An important piece of MilkBot^{®} technology is the fitting engine which calculates a lactation
curve to fit a set of data points. There are several different fitting algorithms which may be used, and in
most cases, MilkBot does a good job of choosing an appropriate algorithm automatically. Still, there are cases
where a particular fitting method is more or less appropriate to the intended use of the result. What constitutes a "best fit" warrants some discussion.

For an incomplete lactation, the "best" fit is generally the one that predicts future production most accurately. "Most accurately" we take to mean "with minimum standard error", though here too there is room for alternative views. One approach is to assume that the fit with lowest standard error is best, but this is not really the case. To explain why this is true, it is necessary to understand what have been called "maximum liklihood" fitting techniques.

Let us consider the extreme case where we want to draw a curve based on a single data point. We can make a curve go exactly through that point (zero standard error) by adjusting any one of the parameter values. The curve at right is MilkBot's first guess. It looks reasonable. Standard error is 0.06, extremely low.

But if we want to improve that standard error, we can. For the green curve we manually adjusted parameters to get a standard error of zero. Is this an improvement? Which curve is most likely to predict future production accurately?

MilkBot is smart enough to prefer the blue curve because it knows that a persistence value of 2,000 , or a ramp of 100, is not very likely in real lactations.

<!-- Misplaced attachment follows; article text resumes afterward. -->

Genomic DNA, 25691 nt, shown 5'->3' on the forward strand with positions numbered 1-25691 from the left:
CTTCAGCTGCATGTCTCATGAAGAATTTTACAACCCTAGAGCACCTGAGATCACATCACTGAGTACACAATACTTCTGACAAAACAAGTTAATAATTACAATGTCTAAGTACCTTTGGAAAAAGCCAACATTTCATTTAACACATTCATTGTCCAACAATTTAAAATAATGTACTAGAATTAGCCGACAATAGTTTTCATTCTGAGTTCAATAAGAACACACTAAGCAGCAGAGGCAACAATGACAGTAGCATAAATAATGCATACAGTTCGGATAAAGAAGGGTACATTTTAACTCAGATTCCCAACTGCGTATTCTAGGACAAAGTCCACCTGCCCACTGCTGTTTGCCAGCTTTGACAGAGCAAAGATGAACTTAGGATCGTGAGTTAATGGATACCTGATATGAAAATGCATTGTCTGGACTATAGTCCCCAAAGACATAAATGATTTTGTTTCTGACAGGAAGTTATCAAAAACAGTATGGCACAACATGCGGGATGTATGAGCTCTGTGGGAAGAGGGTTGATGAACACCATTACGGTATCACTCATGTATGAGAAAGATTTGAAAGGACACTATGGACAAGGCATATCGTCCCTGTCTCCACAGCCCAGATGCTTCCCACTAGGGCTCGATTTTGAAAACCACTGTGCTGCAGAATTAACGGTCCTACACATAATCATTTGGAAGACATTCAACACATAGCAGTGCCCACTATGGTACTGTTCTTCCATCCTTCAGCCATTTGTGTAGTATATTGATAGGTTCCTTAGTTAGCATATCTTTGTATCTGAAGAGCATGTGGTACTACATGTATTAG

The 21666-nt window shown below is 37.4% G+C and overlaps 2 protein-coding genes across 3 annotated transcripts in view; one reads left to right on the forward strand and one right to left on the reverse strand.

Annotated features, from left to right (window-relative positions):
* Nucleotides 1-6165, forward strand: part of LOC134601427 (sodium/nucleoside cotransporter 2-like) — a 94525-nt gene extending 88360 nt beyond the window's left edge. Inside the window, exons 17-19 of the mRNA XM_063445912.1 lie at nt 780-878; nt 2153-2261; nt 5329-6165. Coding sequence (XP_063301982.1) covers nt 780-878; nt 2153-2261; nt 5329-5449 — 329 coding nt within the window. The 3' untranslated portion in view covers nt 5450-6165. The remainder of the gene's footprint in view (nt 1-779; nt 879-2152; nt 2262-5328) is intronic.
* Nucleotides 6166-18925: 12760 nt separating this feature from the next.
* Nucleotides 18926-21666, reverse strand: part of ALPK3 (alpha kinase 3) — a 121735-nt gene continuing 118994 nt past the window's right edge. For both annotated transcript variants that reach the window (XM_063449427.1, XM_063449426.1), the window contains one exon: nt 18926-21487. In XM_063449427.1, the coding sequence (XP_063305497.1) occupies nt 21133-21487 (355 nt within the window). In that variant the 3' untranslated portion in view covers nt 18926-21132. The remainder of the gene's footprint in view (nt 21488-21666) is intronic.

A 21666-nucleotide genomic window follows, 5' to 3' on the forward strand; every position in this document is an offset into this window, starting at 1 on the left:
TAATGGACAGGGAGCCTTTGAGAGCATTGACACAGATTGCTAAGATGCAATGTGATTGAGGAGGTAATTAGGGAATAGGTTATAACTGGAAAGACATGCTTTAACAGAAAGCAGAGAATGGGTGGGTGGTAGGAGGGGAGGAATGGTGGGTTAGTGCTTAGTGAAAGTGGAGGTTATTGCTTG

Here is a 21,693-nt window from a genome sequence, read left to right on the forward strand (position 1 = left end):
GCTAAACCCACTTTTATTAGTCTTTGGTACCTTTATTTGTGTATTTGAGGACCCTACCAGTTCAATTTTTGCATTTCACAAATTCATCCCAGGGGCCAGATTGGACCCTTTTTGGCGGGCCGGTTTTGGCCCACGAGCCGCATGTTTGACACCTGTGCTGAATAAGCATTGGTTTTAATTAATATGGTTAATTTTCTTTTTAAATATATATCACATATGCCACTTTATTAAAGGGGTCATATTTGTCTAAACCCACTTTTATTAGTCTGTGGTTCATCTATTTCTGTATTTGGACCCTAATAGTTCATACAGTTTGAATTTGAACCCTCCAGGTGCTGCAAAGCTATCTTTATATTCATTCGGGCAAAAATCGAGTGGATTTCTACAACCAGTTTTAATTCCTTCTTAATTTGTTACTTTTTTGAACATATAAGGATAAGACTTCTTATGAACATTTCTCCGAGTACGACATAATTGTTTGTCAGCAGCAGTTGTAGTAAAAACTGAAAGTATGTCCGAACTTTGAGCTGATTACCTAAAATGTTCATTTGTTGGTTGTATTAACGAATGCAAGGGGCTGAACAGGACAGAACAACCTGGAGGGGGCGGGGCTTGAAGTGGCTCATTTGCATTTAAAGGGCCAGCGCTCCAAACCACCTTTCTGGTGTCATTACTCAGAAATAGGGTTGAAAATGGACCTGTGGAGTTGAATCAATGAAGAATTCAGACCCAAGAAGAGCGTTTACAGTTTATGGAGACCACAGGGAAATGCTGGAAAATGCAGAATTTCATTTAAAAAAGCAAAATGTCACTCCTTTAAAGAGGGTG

When we add another point, MilkBot adjusts its estimate slightly (the blue curve) yielding standard error of 1.93. The manually fitted green curve achieves standard error of .02, but MilkBot knows the shape is unlikely. It has made that judgement based on historical knowledge of the distribution of parameter values in a normal population.

Addition of third and fourth points calls for another minor adjustment. By this point it seems clear that MilkBot made sensible guesses. Early projections, even from a single data point, are turning out to have been quite accurate.

This "intelligent" fitting by the MilkBot fitting engine depends on learned knowledge of what shapes to expect in lactation curves. This knowledge base can be customized. For example, first lactations are generally more persistent than later lactations. MilkBot can easily make use of knowledge of this type in selecting and tuning a fitting algorithm.